Spinning Yarns with Ann Tilley Handmade
From her backyard studio in Julian, Ann Tilley is stitching the fabric of a ladylike revolution. The textile artist and seamstress uses traditionally feminine mediums of fabric and yarn to create irreverent artwork celebrating women in the New South. At the same time, her clothing designs are popping up in shops around the state. Tilley is forging paths into fine art as well as fashion, sometimes blurring – or felting – the line between the two.
Tilley has always identified as an artist. Her parents supported her love of art, but her fascination with fabric was self-directed.
“My mom was a teenager in the ‘70s. She didn’t want to be that housewife who did domestic arts,” Tilley explained. “Sewing was seen as women’s work. She was not at all interested.”
In an unusual form of rebellion, Tilley learned knitting, sewing, cross stitch, and more. She enjoys expressing emotion within the rigid framework of these homemaking skills.
“There are times when I’m off balance and don’t know what I’m upset about, but if I can go to art and knitting and crafting, it releases so much negative energy,” she said.
Also released in Tilley’s work is her wry sense of humor, which shines through in pieces like her delicate crocheted doilies emblazoned with phrases like ‘Tig Ol’ Bitties’ and ‘Ain’t That Some Shit.’
The Durham native finds her inspiration in symbols of the modern South. Tiny houses, cell phones, and solar panels are popular motifs in her work, and often appear alongside more stereotypical Southern images of pine trees and shotguns.
“I hate it when people talk about how the South is scary, and why would you want to live there? I want to express my love of living in the South, even though there’s a lot of darkness here,” she said.
Tilley attended the Savannah School of Art and Design’s fashion program, but maintained her connection with visual art through a minor in fibers. After graduation, she puzzled over how to combine her two loves of fashion and fine art. The pieces fell into place when Tilley met her now-husband, Adam.
“When I designed my first knitted art piece, I had to figure out how to frame it and mount it,” Tilley recalled. “Adam’s a woodworker. Literally the first night we met, he said, ‘I can make frames.’ He triggered me starting because I knew he could help me get to the end product.”
In 2016, Tilley received a grant from Arts Greensboro to turn her twin disciplines into a business. The grant enabled her to get several pieces of professional-quality used equipment, including two sewing machines and a knitting machine from the 1980s. The knitting machine works like a mechanized loom, allowing Tilley to create a whole row of knitting in one movement.
Tilley has used the machine to create larger pieces of artwork, including a set of 5-foot-high letters spelling out ‘BORED.’ The letters were appliqued onto a strand knit psychedelic background to create a massive piece of pop art currently on display in a Durham gallery.
On the other side of Tilley’s two-pronged business model is her clothing design. She originally planned to make, market, and sell highly couture clothing that would give those around her an alternative to the modern fashion industry.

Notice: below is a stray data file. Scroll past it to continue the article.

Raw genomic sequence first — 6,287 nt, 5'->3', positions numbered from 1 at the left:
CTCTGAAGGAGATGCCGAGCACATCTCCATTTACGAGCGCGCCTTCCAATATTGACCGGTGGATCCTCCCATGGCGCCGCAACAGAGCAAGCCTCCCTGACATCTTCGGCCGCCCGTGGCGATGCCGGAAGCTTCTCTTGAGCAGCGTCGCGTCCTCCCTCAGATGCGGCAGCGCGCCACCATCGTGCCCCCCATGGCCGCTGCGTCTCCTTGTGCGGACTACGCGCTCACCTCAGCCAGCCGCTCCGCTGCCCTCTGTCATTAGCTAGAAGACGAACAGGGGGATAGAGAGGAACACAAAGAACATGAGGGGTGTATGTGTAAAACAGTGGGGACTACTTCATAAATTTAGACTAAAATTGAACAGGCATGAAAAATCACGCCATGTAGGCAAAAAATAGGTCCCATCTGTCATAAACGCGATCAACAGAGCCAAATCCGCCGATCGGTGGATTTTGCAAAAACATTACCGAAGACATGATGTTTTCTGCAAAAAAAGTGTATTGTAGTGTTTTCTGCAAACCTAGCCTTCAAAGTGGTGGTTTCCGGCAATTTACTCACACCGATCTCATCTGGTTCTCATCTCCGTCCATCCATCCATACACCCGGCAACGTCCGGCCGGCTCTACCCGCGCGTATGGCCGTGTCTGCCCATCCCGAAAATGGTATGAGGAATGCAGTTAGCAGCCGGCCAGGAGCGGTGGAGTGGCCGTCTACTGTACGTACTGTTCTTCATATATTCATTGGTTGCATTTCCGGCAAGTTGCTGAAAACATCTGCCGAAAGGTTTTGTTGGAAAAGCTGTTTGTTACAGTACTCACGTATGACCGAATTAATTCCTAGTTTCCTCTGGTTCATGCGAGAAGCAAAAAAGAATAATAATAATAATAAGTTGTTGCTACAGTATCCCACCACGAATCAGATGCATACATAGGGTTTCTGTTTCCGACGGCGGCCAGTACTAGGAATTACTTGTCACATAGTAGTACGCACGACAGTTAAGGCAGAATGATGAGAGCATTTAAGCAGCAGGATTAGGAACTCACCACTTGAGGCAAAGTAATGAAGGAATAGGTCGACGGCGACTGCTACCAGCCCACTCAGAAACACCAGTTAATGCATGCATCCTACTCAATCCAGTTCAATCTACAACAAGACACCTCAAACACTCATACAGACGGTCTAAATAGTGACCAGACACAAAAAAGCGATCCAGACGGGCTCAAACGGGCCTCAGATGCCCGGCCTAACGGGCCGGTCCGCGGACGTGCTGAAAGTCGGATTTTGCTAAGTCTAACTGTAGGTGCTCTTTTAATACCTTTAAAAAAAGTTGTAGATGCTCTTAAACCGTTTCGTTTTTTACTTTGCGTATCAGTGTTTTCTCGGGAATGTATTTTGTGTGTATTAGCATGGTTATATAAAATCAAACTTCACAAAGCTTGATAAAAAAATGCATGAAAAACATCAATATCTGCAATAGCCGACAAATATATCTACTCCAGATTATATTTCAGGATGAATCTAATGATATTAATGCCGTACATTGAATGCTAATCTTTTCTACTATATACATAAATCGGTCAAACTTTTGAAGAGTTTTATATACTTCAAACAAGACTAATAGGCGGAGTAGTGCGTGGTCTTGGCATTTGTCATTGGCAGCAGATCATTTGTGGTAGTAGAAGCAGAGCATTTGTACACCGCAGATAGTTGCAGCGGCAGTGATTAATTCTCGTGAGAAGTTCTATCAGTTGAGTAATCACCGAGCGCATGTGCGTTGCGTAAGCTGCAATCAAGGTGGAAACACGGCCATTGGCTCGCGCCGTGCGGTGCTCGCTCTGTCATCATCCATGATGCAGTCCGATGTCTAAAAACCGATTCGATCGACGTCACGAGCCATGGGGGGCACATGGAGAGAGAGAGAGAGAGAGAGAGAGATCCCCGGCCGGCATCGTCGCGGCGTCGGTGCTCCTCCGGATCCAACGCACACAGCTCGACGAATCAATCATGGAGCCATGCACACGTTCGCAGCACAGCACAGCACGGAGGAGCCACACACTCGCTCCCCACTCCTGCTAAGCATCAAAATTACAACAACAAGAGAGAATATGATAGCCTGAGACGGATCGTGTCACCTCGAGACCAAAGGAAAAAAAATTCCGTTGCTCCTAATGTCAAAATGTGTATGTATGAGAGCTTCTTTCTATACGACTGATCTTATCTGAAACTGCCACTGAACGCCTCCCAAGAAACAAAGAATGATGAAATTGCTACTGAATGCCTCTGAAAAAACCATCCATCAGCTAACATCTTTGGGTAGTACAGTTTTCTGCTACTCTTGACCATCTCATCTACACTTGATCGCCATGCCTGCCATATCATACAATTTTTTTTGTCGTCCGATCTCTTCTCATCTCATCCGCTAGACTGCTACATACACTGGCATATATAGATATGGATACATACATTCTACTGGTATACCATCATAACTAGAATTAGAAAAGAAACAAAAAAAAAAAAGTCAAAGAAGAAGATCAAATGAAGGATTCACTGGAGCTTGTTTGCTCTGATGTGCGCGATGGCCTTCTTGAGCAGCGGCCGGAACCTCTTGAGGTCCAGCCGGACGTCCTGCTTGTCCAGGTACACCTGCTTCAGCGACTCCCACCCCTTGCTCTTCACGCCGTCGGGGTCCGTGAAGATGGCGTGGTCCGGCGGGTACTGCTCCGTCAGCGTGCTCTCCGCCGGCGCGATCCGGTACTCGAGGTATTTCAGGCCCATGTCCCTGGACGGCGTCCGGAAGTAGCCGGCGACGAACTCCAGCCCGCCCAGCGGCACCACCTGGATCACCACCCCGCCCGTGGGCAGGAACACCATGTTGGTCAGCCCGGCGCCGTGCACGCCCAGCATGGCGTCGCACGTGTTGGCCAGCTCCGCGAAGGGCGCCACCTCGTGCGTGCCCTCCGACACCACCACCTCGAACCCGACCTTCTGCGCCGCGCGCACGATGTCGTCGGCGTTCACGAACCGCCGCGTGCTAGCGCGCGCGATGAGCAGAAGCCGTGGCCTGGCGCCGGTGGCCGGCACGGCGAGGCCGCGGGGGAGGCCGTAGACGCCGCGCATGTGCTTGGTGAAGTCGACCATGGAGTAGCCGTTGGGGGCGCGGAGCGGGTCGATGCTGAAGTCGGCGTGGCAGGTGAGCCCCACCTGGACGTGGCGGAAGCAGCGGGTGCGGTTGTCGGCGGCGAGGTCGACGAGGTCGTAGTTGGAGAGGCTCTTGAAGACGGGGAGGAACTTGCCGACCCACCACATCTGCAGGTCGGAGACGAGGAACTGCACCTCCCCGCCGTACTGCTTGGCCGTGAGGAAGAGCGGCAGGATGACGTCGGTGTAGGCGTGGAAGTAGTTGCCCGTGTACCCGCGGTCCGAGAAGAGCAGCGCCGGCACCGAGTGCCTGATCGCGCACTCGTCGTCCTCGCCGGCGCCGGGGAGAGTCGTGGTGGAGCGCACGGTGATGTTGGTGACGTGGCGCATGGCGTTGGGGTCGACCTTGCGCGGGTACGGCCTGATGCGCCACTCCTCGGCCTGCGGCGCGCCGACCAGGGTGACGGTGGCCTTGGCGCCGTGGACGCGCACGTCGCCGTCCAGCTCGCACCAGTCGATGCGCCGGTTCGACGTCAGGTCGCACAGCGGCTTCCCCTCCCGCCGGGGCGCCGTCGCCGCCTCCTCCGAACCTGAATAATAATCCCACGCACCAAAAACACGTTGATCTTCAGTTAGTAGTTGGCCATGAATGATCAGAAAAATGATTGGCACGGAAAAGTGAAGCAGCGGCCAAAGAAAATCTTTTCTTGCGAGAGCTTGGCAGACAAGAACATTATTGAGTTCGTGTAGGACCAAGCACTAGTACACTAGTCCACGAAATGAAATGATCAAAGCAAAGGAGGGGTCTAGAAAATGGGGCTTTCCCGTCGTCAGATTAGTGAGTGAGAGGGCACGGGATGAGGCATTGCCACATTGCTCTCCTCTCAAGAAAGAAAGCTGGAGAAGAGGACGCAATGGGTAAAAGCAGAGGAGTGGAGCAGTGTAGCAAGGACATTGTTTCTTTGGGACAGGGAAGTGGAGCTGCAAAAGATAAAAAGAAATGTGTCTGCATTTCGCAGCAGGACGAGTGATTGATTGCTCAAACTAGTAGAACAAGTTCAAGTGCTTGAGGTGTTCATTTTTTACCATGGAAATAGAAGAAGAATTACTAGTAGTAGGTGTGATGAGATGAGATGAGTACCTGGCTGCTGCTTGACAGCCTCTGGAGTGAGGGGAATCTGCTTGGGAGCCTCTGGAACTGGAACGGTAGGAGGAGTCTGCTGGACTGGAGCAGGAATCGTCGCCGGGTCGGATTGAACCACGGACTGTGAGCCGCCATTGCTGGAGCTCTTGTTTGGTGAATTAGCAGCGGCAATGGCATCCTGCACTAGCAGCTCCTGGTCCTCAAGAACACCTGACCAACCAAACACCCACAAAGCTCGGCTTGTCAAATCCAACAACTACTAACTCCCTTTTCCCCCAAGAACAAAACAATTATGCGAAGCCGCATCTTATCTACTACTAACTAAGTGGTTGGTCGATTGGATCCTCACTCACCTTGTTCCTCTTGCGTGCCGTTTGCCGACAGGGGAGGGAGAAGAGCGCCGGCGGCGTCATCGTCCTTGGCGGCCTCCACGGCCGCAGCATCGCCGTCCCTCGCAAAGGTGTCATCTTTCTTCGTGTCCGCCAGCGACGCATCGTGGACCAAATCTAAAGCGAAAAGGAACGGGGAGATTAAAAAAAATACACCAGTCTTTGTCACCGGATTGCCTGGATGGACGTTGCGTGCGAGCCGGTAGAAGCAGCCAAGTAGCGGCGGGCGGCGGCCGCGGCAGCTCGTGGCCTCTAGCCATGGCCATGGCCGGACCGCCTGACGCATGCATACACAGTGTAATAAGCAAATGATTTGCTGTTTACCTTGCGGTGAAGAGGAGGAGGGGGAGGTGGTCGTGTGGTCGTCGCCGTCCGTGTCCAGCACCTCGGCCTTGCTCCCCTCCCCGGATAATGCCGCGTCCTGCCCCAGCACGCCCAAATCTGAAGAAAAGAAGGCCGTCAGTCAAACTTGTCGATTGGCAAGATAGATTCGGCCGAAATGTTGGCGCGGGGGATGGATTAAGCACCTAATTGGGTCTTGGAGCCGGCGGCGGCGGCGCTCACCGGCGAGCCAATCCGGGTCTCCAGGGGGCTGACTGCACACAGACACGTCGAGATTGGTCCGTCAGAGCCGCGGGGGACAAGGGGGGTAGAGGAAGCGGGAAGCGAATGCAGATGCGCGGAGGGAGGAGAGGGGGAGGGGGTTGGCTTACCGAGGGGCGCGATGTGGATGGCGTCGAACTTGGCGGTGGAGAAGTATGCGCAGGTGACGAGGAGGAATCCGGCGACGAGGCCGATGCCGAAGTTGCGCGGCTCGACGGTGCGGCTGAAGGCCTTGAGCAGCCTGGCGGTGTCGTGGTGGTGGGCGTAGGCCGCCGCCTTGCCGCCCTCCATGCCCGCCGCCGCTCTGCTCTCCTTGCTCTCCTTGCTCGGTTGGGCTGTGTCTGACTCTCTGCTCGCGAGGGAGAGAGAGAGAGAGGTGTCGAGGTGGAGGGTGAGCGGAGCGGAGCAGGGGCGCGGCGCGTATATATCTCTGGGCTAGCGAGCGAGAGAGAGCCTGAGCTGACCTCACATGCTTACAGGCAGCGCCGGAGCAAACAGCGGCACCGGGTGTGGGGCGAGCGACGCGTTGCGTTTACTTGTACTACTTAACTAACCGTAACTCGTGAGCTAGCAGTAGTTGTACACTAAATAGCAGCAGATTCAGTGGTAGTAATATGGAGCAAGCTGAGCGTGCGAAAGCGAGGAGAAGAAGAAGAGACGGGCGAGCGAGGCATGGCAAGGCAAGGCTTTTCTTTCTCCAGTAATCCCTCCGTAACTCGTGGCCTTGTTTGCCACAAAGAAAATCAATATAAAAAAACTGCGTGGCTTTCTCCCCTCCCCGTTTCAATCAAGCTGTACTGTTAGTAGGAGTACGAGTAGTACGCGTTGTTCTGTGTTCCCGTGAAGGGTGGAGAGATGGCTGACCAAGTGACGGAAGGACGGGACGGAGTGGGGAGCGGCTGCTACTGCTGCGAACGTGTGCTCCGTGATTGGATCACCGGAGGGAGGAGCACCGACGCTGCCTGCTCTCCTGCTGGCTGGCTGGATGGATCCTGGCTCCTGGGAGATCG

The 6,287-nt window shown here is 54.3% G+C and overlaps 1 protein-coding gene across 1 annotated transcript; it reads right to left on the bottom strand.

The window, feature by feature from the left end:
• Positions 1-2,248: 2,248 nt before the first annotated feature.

“I’m really passionate about how environmentally and ethically damaging the fashion industry is. So I was really excited I didn’t have to support it,” Tilley explained. “I tried to start my own line as a way of helping my friends and family get great pieces while supporting alternate ways of doing things.”
Tilley soon found there were drawbacks to running a one-woman show. Marketing and management took away from the time needed to sew her made-to-order garments. It was also tough to strike a balance between cost and the value of time spent.
“The hard thing about getting into the fashion industry is you’re either making one off, really couture pieces, or you’re making mass quantities. You can’t get good prices otherwise,” she said.
To solve her problem, Tilley reached out to the North Carolina fashion scene. She found a local production house to bring her garments to life, giving her more time to design. She recently created a line of athletic pants to be marketed and sold through lifestyle brand Runaway.
It’s been a long and sometimes frustrating road, but Tilley has no plans to abandon art or fashion. In fact, she’s expanding both sides of her business. She continues making new pieces for galleries to satisfy her fine arts itch. On the fashion end, she is starting a new fashion line with Anne Schroth of Red Canary Studio, a fabric print shop in downtown Greensboro.
For Tilley, marrying her artistic passion with her job makes the most sense; she would be making the art anyway.
“I have so many endless projects and ideas I want to explore that I have to make a business out of it so that I can have a reason,” she laughed. “If I’m making money out of it, I have an excuse.”
For more information about Tilley’s work, visit www.anntilleyhandmade.com.
Mia Osborn is a Greensboro-based freelance writer who hails from Birmingham, Alabama.